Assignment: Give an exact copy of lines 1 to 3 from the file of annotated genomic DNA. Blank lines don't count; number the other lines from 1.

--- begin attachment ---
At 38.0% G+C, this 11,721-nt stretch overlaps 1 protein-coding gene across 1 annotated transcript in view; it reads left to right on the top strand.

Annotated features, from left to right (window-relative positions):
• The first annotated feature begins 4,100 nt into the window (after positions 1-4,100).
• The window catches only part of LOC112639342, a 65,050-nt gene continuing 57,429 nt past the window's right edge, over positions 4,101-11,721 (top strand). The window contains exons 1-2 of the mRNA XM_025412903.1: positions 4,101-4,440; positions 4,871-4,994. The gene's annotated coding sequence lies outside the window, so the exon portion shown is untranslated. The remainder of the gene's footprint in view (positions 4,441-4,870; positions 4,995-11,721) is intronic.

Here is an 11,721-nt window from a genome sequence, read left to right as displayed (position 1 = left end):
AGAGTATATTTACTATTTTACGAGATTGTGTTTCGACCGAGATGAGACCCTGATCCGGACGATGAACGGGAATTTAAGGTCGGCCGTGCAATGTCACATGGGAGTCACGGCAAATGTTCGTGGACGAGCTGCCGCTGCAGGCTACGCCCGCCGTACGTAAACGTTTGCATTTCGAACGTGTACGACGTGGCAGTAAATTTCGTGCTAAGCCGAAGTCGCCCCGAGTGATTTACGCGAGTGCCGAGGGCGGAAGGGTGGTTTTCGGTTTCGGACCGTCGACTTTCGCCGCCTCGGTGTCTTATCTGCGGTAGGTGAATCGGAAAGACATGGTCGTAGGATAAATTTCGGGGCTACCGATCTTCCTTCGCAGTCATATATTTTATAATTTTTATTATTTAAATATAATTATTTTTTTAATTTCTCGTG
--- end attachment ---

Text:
At 38.0% G+C, this 11,721-nt stretch overlaps 1 protein-coding gene across 1 annotated transcript in view; it reads left to right on the top strand.

Annotated features, from left to right (window-relative positions):
• The first annotated feature begins 4,100 nt into the window (after positions 1-4,100).